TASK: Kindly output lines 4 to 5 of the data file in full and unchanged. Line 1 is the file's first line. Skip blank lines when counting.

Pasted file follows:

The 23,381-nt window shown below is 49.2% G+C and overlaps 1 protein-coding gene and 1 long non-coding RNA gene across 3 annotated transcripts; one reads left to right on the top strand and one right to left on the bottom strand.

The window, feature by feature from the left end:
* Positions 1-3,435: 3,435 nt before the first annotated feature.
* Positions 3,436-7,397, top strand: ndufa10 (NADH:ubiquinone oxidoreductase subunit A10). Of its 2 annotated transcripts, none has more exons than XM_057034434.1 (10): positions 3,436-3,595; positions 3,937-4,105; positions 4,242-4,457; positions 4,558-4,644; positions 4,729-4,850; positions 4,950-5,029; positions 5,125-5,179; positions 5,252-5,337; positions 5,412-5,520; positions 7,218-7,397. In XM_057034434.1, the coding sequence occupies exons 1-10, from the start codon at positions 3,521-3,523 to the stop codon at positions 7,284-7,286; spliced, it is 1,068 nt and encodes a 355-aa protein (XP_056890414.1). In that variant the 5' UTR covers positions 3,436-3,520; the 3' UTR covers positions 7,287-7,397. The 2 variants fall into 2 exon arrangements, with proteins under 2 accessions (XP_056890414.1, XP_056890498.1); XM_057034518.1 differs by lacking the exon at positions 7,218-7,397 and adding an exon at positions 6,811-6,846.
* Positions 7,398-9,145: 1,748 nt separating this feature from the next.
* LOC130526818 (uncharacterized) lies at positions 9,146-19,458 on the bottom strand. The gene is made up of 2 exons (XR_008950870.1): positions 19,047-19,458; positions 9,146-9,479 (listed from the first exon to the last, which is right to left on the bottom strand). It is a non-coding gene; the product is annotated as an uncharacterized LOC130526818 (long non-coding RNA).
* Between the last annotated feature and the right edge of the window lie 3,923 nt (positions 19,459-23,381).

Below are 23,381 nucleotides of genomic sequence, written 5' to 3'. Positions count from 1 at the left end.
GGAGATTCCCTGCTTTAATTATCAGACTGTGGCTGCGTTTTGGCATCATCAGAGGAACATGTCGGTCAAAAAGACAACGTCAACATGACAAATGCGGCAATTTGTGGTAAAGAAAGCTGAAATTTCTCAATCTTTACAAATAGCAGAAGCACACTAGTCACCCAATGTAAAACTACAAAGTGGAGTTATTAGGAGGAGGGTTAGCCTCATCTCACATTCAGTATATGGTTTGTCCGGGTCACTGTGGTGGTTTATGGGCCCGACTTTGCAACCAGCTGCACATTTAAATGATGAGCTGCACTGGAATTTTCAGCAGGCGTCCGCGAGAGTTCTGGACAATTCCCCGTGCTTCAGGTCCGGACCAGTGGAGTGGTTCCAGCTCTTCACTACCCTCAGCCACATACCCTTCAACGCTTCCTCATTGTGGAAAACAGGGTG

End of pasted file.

* Positions 3,436-7,397, top strand: ndufa10 (NADH:ubiquinone oxidoreductase subunit A10). Of its 2 annotated transcripts, none has more exons than XM_057034434.1 (10): positions 3,436-3,595; positions 3,937-4,105; positions 4,242-4,457; positions 4,558-4,644; positions 4,729-4,850; positions 4,950-5,029; positions 5,125-5,179; positions 5,252-5,337; positions 5,412-5,520; positions 7,218-7,397. In XM_057034434.1, the coding sequence occupies exons 1-10, from the start codon at positions 3,521-3,523 to the stop codon at positions 7,284-7,286; spliced, it is 1,068 nt and encodes a 355-aa protein (XP_056890414.1). In that variant the 5' UTR covers positions 3,436-3,520; the 3' UTR covers positions 7,287-7,397. The 2 variants fall into 2 exon arrangements, with proteins under 2 accessions (XP_056890414.1, XP_056890498.1); XM_057034518.1 differs by lacking the exon at positions 7,218-7,397 and adding an exon at positions 6,811-6,846.
* Positions 7,398-9,145: 1,748 nt separating this feature from the next.